Protection of houses against the evil in the region of Mazovia

Source: Museum of Mazovian Countryside in Sierpc

People in the old Polish countryside were very particular about maintaining certain rites and preparing protective accessories in their household and the whole farm enclosure. These customs stemmed from pre-Christian Slavic protective rituals, and – despite the centuries of influence of the Christian church – they survived in continuity for as long as the early 20th century in many parts of the rural Poland.

The following informations I’ve translated for you are describing the old protective customs from the historical region of Mazowsze (Eng: Mazovia) located in the north-east parts of the central Poland. The same or very similar customs are common in other regions of Poland, as well as in many other Slavic countries.

Continue reading “Protection of houses against the evil in the region of Mazovia”

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Slavic tattoos by Polish artists

With the growth of the interest by the Polish people themselves in learning more about our pre-Christian Slavic mythology and faith, we can also observe a growing trend in exploration of the Slavic themes in various forms of art.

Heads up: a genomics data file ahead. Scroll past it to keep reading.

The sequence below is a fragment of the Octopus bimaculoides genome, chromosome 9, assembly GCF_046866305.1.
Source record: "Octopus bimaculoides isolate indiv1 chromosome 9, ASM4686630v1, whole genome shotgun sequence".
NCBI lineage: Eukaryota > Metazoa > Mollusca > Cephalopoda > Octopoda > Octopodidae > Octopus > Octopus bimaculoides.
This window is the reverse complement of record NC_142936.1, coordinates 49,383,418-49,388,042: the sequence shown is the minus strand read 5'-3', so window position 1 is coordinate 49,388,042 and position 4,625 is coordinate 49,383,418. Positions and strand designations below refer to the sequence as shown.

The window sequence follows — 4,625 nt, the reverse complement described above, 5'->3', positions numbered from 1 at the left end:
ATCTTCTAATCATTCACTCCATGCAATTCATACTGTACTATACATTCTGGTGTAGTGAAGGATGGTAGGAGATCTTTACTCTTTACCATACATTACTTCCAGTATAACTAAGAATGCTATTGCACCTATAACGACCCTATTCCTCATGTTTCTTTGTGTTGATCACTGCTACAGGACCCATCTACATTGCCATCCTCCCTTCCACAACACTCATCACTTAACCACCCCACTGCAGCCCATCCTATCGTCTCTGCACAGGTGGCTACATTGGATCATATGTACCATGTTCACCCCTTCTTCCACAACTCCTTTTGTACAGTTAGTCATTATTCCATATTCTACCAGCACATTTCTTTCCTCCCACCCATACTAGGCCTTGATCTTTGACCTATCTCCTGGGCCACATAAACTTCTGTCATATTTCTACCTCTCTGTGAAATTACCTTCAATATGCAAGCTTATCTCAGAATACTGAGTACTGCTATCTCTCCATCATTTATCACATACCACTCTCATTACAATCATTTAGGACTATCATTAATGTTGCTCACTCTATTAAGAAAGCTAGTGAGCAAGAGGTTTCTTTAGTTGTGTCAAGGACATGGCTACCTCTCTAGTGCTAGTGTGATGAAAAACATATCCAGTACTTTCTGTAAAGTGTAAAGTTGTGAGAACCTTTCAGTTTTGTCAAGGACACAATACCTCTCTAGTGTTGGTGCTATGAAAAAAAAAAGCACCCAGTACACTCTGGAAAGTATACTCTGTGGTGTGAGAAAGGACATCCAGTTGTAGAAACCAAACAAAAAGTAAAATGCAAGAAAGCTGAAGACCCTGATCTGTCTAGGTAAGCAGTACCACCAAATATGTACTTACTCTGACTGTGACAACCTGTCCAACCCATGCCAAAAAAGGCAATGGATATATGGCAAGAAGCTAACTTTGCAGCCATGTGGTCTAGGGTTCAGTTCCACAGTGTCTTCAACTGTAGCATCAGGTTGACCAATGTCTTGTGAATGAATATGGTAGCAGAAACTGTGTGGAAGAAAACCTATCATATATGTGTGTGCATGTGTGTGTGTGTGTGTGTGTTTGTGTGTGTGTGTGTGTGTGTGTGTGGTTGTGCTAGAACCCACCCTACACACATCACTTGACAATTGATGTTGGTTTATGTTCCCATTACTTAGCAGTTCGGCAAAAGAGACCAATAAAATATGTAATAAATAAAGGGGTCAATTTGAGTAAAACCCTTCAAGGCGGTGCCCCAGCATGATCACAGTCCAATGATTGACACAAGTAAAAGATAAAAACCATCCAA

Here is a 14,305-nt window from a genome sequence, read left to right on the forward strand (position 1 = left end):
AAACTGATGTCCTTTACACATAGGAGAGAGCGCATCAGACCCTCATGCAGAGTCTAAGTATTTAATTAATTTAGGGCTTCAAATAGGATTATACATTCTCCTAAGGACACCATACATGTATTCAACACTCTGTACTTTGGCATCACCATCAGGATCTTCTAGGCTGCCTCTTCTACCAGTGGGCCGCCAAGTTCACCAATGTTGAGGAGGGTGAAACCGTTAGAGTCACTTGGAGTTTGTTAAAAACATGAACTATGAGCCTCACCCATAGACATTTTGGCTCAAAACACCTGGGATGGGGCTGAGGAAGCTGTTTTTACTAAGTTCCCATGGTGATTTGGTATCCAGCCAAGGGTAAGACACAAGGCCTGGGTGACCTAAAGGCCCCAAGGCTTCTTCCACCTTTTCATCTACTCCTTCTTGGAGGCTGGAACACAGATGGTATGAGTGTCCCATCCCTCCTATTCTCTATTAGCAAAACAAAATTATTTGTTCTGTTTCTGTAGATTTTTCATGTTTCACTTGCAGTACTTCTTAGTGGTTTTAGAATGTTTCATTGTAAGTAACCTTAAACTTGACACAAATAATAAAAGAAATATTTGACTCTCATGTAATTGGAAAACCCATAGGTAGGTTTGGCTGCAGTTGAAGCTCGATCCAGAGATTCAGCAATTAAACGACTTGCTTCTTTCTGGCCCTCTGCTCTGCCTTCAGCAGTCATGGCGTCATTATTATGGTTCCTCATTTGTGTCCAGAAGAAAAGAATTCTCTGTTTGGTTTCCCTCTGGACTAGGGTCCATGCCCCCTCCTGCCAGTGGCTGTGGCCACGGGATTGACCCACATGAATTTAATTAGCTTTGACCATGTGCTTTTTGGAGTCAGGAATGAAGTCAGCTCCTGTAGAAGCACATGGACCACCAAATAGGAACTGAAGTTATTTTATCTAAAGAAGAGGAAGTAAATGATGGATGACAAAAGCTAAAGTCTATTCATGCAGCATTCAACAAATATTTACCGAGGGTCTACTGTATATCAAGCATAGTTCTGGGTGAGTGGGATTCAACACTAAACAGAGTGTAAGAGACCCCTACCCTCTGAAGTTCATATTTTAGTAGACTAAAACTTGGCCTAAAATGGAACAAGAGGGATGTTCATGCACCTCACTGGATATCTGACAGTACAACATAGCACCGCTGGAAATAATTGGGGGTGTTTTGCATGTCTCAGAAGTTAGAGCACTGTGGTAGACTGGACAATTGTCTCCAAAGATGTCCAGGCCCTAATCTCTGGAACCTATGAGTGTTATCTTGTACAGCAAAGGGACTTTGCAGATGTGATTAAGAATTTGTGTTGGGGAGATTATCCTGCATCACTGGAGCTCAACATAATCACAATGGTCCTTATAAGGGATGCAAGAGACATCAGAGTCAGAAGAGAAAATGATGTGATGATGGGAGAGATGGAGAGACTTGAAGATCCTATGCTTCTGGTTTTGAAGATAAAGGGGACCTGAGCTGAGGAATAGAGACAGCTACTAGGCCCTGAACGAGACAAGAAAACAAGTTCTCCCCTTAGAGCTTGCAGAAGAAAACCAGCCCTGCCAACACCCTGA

In Poland that trend is persistent but remains quite subtle. It’s entering mostly the personal spaces but more and more often also the ‘commercial’ spheres. Take the success of ‘The Witcher’ franchise as an example, the game that is drawing so much from the rich Slavic folklore and mythology, or the ongoing short film project ‘Legendy Polskie’ with modern interpretations of Polish legends by Allegro (the biggest Polish online auction website) that featured the name of Perun and vivid Rodnovery symbolism in one of their most recent videos dedicated to Jaga (Baba Yaga – you can watch the video here, and don’t forget to turn on English subtitles).

What I want to show you today is connected to the personal spaces – more precisely the human bodies. It’s the revival of the almost-forgotten traditions meeting the modern ways of self-expression.

In the recent years many more of Polish tattoo artists are getting requests to create an artwork inspired by the Slavic faith or mythology. We can also see such fascinations across the other Slavic countries where popular Rodnovery symbols are being tattooed. In Poland what’s been popular recently is beautiful and unique portraits of the Slavic gods or demons – unique personal intepretations of their appearance by the tattoo artists.

Below you can see only some examples that recently caught my eye (the artists’ pages are sourced respectfully under each picture):

Slavic god Veles by artist Aleksandra Dobra

Continue reading “Slavic tattoos by Polish artists”